Reverse-Cycle air conditioning is widely accepted as the most effective way of heating or cooling your home or office. The system is made up of two units, a condenser (which is normally outside the house) and a controller, positioned inside your roof if you’ve bought ducted, or mounted on your wall if you’ve bought a smaller system. If you need to cool down, the system uses the condenser unit outside to rapidly chill a series of gas-filled tubes. A fan then pushes warm air over the tubes, cooling it instantly, and then directs the chilled air into your house. The warm air from inside your house is pulled up into a return-air grille and taken outside. If heating is required, the system reverses the process – pushing warm air through the ceiling vents and pulling the cold air into the return-air grille. A benefit of Reverse-Cycle ducted air-conditioning is the ability to add “zones” to your system; this allows you to choose which rooms are cooled down and avoids unnecessarily cooling unused rooms.
As the Reverse-Cycle system requires a compressor to run and a strong fan to move the air between the systems the running costs are a little higher than those of an Evaporative Cooler, but the tradeoff is effectiveness. While an Evaporative Cooler will reduce the ambient temperature by up to 8°, a Reverse-Cycle system allows you to choose a desired temperature as low as 16° and maintains that temperature for as long as required. For a large system cooling an entire house the cost to run ranges from $1.30 – $6.00* per hour, but if zoning is used that cost is reduced. Maintenance is basic and infrequent, with most systems only requiring the filter to be cleaned at regular intervals.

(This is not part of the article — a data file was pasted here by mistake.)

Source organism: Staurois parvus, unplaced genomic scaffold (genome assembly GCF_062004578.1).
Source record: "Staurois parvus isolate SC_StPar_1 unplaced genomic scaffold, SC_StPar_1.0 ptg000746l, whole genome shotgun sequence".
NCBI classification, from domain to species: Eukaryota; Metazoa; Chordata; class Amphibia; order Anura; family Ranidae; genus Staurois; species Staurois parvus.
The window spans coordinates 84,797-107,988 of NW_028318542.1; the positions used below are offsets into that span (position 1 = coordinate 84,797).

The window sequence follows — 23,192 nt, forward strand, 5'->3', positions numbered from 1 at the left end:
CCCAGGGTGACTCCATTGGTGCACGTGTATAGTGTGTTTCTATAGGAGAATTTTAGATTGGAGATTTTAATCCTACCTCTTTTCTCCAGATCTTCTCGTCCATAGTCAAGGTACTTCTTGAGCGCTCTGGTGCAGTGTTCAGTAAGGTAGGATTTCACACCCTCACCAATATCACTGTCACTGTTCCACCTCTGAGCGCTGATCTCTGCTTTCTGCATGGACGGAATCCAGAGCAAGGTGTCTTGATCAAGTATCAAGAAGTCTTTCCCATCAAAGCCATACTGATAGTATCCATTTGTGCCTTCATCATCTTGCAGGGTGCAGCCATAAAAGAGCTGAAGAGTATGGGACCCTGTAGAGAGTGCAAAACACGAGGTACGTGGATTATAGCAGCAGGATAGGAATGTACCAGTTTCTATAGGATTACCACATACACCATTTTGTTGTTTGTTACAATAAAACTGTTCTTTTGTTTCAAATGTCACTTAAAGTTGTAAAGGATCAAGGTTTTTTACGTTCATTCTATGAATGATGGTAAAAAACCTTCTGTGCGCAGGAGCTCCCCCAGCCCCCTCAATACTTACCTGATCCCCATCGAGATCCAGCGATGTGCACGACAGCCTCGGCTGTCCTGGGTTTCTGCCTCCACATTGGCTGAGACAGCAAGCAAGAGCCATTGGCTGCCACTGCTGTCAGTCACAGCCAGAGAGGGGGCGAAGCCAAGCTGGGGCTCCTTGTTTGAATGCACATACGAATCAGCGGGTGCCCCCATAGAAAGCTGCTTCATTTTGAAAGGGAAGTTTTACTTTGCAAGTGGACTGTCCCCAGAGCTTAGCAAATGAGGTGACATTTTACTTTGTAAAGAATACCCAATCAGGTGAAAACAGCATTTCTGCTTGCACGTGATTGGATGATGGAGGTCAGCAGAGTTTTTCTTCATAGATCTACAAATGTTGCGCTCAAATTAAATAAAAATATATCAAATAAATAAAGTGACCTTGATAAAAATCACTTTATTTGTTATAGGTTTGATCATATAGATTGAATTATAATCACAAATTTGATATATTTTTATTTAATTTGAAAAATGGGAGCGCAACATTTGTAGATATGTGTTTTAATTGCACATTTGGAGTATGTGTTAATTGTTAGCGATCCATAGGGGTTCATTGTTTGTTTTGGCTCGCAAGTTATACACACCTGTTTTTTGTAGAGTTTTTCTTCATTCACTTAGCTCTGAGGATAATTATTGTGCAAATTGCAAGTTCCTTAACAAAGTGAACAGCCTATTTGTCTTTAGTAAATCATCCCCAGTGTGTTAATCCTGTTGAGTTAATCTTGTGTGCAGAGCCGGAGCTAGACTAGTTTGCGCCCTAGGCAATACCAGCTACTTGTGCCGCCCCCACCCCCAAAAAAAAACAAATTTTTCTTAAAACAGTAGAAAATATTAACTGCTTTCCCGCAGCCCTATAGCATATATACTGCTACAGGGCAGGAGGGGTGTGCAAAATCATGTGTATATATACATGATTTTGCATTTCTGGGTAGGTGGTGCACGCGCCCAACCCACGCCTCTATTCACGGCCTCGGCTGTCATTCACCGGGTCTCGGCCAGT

Given the diversity of houses and cooling requirements there are several different Reverse-Cycle systems on the market, and a large range of manufacturers. A smaller wall-mounted split-system unit, designed to cool individual rooms, can be as cheap as $900 – $1000 to purchase and install. As the size of the area to cool increases so does the cost of the unit. A mid-range wall-mounted split system, with the condenser mounted to the roof, will typically cost between $2,000 – $5,000, and a complex roof-mounted, ducted refrigerated system can cost closer to $15,000 fully installed.
Given the more complex nature of the Reverse-Cycle system, the cost to install can vary. Considerations when quoting installation include the mounting location of the control unit and condenser, the number of rooms to receive ducts, if the house is single or double story, and if there is a pre-existing system to remove and dispose of. The best way to accurately estimate the total cost of the system and installation is to call us and arrange your free quote.
*cost may vary from household to household